2Annual Equivalent Worth Criterion AE worth criterion provides a basis for measuring investment worth by determining equal payments on annual basis.Knowing that any lump-sum cash amount can be converted into a series of equal annual paymentsFind the net present worth of the original series and then multiply this amount by the capital-recovery factor:AE (i)=PW (i) x (A/P, i, N)We use this formula to evaluate the investment worth of projects. Therefore, AE criterion provides basis for evaluating a project that is consistent with the PW criterion.
4Benefits of AE Analysis In the real world situations, AE analysis is preferred, or demanded, over NPW analysisConsider that even corporations issue annual reports and develop yearly budgets.For these purposes, a company may find it useful to present the annual cost or benefit of ongoing project rather than its overall cost or benefit. More specifically;When consistency of report formats is desiredFinancial managers and engineering managers use annual reports and submit project analysis annual basis that is easy use by other members of the corporation and stock holders.When there is a need to determine unit costs or profitsProjects must be broken into unit cost (or profits) for easy comparison with alternatives.When project lives are unequal
5Annual Equivalent Cost When only costs are involved, the AE method is called the annual equivalent cost method.Revenues must cover two kinds of costs: Operating costs and capital costs.CapitalcostsAnnual Equivalent Costs+Operatingcosts
6Operating costs are incurred by operation of physical plant or equipment needed to provide service; examples include the costs of items; labor, & raw materials.Capital recovery costs ( or ownership costs) are incurred by purchasing assets to be used in production and service.Normally, Capital costs are nonrecurring (one time costs), where as operating costs recur as long as an asset is owned.Annual equivalent of a capital cost is given special name: Capital Recovery cost, designated CR (i).
7Capital (Ownership) Costs Definition: Owning equipment is associated with two transactions - (1) its initial cost (I) and (2) its salvage value (S).Capital costs: Taking these items into account, we calculate the capital costs as:SNINCR(i)
12Applying Annual Worth Analysis Unit Cost (Unit Profit) CalculationTo obtain a unit profit (or cost), we may proceed as follows:Determine the number of units to be produced (or service) each year over the life of the asset.Identify the cash flow series associated with production or serviceover the life of the asset.3. Calculate the present worth of the project cash flow series at a given interest rate and then determine the equivalent annual worth.Divide the equivalent annual worth by the number of units to be produced or serviced during each year.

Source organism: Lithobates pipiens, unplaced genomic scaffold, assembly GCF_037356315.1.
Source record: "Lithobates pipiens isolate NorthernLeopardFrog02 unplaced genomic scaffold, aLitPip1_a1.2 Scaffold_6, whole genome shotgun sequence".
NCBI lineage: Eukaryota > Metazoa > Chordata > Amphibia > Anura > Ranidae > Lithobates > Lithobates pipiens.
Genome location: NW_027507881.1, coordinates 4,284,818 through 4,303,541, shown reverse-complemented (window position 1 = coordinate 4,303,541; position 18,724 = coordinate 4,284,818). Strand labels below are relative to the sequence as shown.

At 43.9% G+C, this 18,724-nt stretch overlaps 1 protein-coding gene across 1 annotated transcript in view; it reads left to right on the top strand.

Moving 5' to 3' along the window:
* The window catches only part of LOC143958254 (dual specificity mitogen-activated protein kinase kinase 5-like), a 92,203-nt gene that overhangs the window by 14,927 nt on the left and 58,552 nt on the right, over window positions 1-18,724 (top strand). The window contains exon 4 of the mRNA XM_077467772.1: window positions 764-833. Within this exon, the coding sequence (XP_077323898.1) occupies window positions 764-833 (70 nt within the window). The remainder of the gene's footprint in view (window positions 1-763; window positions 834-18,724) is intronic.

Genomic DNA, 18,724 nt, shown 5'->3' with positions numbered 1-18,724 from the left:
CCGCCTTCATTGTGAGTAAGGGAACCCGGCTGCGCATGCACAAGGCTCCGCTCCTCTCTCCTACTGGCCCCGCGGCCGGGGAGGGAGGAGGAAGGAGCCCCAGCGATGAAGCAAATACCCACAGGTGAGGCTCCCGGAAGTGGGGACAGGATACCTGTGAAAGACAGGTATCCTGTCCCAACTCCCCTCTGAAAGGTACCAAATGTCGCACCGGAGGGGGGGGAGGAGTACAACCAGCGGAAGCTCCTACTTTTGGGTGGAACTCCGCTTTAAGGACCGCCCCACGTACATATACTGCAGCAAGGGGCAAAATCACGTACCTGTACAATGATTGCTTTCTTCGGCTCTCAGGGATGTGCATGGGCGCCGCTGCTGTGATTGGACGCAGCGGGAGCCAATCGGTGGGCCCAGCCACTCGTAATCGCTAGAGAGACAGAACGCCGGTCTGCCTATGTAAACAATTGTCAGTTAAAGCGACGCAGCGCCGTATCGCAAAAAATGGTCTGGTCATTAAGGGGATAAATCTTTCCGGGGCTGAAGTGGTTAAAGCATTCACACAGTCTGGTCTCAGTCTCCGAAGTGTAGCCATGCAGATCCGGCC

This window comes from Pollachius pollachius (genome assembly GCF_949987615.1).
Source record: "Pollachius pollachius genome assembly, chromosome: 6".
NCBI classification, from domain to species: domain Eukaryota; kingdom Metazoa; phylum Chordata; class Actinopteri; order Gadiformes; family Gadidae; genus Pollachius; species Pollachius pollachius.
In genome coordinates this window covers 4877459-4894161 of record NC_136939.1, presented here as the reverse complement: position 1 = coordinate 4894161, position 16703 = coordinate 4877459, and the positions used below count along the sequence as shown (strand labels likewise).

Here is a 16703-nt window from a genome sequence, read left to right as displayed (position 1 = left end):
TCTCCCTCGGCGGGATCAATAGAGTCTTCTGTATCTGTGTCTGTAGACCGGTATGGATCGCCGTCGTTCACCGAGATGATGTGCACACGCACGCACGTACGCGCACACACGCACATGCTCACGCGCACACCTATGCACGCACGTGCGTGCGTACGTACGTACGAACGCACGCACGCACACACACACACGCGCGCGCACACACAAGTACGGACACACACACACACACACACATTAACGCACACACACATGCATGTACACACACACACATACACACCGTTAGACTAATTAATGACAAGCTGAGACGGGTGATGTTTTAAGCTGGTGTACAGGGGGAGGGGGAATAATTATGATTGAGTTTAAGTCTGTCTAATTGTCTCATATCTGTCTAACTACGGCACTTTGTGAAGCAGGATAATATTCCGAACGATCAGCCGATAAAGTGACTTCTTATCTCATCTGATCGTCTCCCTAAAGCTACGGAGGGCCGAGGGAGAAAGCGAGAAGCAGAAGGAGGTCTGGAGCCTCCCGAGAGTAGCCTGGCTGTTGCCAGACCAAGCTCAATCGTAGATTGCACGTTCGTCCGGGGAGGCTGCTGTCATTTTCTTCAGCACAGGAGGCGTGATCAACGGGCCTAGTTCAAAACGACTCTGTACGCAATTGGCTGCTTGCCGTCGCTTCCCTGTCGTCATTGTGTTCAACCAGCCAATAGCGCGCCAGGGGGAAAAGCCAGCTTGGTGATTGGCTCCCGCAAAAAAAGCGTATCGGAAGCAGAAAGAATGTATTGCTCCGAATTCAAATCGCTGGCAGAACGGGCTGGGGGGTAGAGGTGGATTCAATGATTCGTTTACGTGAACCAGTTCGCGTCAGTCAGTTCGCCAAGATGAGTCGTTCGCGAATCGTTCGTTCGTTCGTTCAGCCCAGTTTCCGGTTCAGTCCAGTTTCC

13Example 6.3 Equivalent Worth per Unit of Time $24,400$55,760$27,340$75,000Operating Hours per Year2,000 hrs.PW (15%) = $3553AE (15%) = $3,553 (A/P, 15%, 3)= $1,556Savings per Machine Hour= $1,556/2,000= $0.78/hr.
14SummaryAnnual equivalent worth analysis, or AE, is—along with present worth analysis—one of two main analysis techniques based on the concept of equivalence. The equation for AE isAE(i) = PW(i)(A/P, i, N).AE analysis yields the same decision result as PW analysis.The capital recovery cost factor, or CR(i), is one of the most important applications of AE analysis in that it allows managers to calculate an annual equivalent cost of capital for ease of itemization with annual operating costs.
15The equation for CR(i) is CR(i)= (I – S)(A/P, i, N) + iS,where I = initial cost and S = salvage value.AE analysis is recommended over NPW analysis in many key real-world situations for the following reasons:1. In many financial reports, an annual equivalent value ispreferred to a present worth value.2. Calculation of unit costs is often required to determinereasonable pricing for sale items.3. Calculation of cost per unit of use is required toreimburse employees for business use of personal cars.